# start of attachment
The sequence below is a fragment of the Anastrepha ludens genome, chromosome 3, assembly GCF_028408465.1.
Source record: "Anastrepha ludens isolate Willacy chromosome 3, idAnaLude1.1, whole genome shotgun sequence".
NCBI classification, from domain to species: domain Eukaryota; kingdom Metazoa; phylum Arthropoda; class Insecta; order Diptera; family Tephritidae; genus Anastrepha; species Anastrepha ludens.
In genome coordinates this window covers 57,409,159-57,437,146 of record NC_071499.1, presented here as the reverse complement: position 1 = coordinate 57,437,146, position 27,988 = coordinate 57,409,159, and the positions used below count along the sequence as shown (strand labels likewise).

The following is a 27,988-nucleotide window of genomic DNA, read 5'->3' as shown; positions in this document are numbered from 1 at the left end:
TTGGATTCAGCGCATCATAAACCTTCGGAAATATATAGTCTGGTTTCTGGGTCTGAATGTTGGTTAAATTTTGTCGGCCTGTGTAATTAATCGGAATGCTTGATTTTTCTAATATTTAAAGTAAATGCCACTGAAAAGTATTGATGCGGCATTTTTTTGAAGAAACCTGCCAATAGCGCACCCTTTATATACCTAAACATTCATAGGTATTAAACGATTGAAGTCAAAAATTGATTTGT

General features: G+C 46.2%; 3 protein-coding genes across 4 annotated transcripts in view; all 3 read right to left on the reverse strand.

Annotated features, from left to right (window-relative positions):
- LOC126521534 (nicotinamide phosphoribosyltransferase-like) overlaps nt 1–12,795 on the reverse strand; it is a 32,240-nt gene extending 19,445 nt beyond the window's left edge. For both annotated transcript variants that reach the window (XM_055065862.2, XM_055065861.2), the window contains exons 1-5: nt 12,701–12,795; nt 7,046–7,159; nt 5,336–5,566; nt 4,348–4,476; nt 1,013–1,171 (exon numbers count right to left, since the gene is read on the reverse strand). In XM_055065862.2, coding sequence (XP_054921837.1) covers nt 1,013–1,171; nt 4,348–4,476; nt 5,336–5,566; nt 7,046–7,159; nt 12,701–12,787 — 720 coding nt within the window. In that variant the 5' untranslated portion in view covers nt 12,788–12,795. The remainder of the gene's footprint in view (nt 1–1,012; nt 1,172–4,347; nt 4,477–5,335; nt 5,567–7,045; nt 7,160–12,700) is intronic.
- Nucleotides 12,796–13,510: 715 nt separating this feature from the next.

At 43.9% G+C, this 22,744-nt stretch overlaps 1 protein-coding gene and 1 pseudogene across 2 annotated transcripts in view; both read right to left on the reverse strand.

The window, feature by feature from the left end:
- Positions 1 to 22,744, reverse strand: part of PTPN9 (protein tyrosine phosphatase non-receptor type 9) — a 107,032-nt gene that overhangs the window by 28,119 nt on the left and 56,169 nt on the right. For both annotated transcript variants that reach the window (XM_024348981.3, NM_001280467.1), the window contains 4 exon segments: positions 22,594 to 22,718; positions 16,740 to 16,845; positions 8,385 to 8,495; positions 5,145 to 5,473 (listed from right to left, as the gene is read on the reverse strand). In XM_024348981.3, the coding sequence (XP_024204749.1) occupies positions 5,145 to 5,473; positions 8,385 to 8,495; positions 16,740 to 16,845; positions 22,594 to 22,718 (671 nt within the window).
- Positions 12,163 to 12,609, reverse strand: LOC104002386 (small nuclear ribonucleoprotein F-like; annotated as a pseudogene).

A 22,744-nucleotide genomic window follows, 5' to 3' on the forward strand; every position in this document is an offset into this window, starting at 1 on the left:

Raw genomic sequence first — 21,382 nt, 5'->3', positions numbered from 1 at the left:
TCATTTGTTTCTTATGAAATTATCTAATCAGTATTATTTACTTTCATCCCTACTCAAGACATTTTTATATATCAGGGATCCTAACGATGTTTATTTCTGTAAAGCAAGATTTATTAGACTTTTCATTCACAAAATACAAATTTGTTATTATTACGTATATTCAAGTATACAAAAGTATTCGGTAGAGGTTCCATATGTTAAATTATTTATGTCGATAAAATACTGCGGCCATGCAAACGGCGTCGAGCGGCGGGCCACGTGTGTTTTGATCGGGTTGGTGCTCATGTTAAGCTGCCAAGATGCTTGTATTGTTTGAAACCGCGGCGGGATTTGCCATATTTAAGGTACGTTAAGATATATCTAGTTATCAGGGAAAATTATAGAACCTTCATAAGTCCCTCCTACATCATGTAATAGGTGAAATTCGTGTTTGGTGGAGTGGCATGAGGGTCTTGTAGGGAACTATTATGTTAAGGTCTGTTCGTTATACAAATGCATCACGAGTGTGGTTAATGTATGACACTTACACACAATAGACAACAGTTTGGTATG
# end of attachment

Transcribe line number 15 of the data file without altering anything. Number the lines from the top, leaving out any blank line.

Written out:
A 22,744-nucleotide genomic window follows, 5' to 3' on the forward strand; every position in this document is an offset into this window, starting at 1 on the left: